Just another old fashioned love song


(From Suburban Misfits)



It’s insane around here without you.

In 30 years of being married to you, I’ve never felt so apart – or helpless.

And you know I’m not a helpless woman.

And I’m more than a little tempted to throw the three bums out for hurting you.

Of course, I know it wasn’t totally their fault.

Moving furniture -- especially a refrigerator that heavy – up and down stairs is dangerous business.

But you know as well as I do those three are a careless lot.

And if you only knew what they’ve been up to since you left.

No, they did not burn down our apartment complex – though I would not put that passed them.

Maybe I never noticed how strange they were until after they hurt you and I took a vow to watch them more carefully.

God knows what they do behind closed doors in their own apartment.

Just the other night I heard the strangest commotion coming from their rooms. I would call it music except it sounded more like someone banging on pots and pans. It went on for hours until I banged on the wall.

When I saw them outside the next day, I warned them against repeating the performance, telling them this is no discothèque.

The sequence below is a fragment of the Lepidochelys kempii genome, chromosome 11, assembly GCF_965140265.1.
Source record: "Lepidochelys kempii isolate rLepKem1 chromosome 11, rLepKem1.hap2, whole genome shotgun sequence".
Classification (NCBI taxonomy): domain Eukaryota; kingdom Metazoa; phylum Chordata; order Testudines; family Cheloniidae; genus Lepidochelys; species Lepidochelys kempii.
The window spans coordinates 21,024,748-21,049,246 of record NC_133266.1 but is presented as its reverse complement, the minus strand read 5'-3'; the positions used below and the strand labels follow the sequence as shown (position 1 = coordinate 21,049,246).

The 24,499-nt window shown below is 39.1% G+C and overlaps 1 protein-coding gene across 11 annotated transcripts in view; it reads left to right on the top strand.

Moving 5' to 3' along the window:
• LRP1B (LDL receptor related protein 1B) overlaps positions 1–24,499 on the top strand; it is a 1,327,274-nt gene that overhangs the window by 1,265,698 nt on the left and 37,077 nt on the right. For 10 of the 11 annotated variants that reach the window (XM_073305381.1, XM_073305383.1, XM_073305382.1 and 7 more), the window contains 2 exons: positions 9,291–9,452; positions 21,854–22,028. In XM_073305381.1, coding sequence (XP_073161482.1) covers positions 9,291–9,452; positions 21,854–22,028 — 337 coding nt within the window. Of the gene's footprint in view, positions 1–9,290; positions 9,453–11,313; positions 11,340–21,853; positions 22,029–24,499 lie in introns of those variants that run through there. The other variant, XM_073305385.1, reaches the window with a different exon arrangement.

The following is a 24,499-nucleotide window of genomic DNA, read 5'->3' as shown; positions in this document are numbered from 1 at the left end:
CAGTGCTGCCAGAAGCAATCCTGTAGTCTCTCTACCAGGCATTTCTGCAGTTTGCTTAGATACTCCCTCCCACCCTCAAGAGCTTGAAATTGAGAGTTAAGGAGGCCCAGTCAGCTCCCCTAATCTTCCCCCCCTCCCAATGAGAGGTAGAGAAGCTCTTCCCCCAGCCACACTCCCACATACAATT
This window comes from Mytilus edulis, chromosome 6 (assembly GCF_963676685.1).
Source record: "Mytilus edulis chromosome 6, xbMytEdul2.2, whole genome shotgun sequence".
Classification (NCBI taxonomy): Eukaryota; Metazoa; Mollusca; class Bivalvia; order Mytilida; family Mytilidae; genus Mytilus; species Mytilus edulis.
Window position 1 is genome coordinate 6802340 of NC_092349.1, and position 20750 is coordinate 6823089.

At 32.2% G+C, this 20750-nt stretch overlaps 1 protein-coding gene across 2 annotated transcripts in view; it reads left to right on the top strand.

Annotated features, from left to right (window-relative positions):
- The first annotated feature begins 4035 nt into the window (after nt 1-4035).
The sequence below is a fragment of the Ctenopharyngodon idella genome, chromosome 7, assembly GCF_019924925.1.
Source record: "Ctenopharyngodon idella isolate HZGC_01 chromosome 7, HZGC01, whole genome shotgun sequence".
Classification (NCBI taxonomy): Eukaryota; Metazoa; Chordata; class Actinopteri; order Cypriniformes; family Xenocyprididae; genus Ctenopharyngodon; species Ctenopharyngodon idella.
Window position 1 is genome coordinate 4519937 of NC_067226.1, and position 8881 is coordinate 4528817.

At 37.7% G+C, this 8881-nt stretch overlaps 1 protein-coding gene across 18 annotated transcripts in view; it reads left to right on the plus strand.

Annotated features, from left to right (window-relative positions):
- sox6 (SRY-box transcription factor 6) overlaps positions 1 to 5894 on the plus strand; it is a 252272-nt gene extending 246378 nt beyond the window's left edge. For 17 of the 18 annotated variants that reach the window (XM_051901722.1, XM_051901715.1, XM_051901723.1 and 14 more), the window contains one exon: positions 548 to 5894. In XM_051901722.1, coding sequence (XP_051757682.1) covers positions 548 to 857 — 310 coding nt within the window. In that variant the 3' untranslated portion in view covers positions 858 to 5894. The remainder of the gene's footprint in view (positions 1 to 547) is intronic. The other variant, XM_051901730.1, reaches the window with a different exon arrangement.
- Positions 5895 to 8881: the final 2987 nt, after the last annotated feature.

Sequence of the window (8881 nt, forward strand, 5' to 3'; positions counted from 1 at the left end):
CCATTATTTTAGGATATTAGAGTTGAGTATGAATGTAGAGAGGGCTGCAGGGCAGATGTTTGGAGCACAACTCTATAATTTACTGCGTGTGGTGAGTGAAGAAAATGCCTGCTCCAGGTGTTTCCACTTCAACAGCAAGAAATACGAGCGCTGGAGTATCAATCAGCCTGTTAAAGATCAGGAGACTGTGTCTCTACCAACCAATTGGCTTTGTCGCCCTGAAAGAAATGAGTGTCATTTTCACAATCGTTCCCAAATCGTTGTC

They laughed, but agreed to stay quiet, which I admit they did. Too quiet.

I thought the three of them had died on me, and stayed up the whole night waiting to hear one of them breathe.

I was a little relieved when I heard female giggles.

Perhaps I should have stopped that, too.

But what excuse did I have to pound on their door? How was I to know that one of the girls they brought up into their chamber of horrors was our daughter, Beth?

Once I found out later, I put my foot down and forbade her to leave her room. I knew better than to try and scold those three men.

But I warned them. No more women. No more loud music or I would put them out on the street.

I told them we ran a respectable establishment.

And I thought they understood.

At least they didn’t laugh at me.

So I was that much more surprised when I was shaken out of bed that night, not by women giggling or banging on pots, but the wail of drunken voices rising up from the car port under my window.

And there they were, as drunken as anyone I’ve ever see, swaying back and forth, holding each other up, belting out an old love song I knew from the radio as a young girl.

It was the silliest thing I ever saw and I told them as much.

Who knows if the would remember anything when they sober up.

But I left a tray outside their door with coffee and aspirin.

I know they’ll need when they wake up.

Hurry and get better. The next time you’ll have to deal with them.


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